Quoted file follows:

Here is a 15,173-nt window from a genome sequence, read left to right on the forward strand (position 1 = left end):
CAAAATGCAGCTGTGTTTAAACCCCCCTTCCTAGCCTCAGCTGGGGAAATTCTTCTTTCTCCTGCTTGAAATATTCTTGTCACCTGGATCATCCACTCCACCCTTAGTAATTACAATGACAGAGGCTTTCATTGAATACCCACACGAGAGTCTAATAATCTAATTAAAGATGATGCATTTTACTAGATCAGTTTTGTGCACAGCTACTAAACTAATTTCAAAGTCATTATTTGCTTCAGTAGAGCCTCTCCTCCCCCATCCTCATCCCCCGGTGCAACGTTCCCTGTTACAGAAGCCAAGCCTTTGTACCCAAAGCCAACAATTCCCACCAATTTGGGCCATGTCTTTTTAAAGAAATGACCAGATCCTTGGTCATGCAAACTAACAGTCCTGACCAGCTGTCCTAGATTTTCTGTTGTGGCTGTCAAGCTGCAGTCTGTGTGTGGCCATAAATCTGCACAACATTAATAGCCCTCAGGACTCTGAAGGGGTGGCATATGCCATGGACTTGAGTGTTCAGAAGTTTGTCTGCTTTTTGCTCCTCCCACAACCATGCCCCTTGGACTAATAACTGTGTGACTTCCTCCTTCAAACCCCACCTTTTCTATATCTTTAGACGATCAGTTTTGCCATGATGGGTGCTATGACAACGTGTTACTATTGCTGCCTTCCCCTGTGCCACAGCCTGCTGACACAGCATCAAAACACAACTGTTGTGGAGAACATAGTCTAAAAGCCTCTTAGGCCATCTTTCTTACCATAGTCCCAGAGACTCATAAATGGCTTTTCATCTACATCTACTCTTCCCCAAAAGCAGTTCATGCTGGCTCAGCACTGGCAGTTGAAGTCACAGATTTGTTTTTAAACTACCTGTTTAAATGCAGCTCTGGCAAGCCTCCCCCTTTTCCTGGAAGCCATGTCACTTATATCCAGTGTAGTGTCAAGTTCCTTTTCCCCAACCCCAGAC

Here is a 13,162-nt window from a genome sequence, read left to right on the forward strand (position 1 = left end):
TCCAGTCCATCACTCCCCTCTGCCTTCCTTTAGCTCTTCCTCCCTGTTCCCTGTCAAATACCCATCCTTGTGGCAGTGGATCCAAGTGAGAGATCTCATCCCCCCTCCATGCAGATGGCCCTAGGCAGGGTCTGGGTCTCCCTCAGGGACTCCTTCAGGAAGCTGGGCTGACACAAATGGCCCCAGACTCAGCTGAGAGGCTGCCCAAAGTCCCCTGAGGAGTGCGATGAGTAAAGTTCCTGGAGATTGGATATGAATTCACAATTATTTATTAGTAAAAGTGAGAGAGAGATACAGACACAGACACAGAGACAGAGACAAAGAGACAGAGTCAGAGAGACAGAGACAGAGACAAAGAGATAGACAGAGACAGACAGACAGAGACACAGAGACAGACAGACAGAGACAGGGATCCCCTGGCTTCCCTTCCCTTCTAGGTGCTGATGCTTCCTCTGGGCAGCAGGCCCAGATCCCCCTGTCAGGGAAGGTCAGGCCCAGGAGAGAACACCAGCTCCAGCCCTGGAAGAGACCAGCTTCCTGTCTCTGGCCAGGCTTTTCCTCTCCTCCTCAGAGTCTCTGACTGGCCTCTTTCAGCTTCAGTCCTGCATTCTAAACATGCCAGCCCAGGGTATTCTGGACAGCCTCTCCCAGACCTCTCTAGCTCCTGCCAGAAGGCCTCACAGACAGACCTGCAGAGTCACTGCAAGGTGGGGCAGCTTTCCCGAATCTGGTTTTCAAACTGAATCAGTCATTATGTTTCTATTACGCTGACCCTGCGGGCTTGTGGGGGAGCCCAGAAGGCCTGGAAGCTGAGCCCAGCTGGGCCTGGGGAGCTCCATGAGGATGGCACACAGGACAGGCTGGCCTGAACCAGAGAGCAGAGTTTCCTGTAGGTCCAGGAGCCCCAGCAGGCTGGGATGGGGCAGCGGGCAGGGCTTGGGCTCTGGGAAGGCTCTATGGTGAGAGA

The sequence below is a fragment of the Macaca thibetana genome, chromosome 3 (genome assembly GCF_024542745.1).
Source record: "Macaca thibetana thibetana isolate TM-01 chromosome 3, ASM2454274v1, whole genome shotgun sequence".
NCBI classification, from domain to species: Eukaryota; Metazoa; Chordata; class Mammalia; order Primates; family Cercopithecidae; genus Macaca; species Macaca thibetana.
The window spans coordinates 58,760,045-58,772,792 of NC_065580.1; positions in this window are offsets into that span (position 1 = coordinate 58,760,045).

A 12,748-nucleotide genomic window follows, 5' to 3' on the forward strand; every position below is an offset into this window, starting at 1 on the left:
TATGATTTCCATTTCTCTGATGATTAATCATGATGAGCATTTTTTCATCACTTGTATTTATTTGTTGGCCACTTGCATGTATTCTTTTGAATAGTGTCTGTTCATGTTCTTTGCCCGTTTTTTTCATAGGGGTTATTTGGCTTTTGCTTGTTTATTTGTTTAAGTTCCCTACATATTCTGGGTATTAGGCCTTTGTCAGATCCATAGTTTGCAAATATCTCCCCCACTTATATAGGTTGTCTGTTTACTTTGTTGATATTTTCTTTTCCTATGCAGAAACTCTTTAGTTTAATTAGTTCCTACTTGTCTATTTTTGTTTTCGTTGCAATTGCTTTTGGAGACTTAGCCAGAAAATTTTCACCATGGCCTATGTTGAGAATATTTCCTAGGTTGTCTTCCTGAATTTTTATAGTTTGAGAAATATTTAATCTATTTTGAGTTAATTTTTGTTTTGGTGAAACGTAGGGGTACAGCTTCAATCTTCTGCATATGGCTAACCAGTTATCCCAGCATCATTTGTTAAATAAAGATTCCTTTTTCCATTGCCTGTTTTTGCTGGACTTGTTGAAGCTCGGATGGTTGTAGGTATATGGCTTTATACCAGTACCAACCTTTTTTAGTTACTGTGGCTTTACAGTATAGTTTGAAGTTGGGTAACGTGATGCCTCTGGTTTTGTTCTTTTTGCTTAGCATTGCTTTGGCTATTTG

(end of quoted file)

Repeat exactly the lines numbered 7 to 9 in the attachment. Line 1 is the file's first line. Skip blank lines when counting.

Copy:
NCBI classification, from domain to species: Eukaryota; Metazoa; Chordata; class Mammalia; order Primates; family Cercopithecidae; genus Macaca; species Macaca thibetana.
The window spans coordinates 58,760,045-58,772,792 of NC_065580.1; positions in this window are offsets into that span (position 1 = coordinate 58,760,045).

A 12,748-nucleotide genomic window follows, 5' to 3' on the forward strand; every position below is an offset into this window, starting at 1 on the left: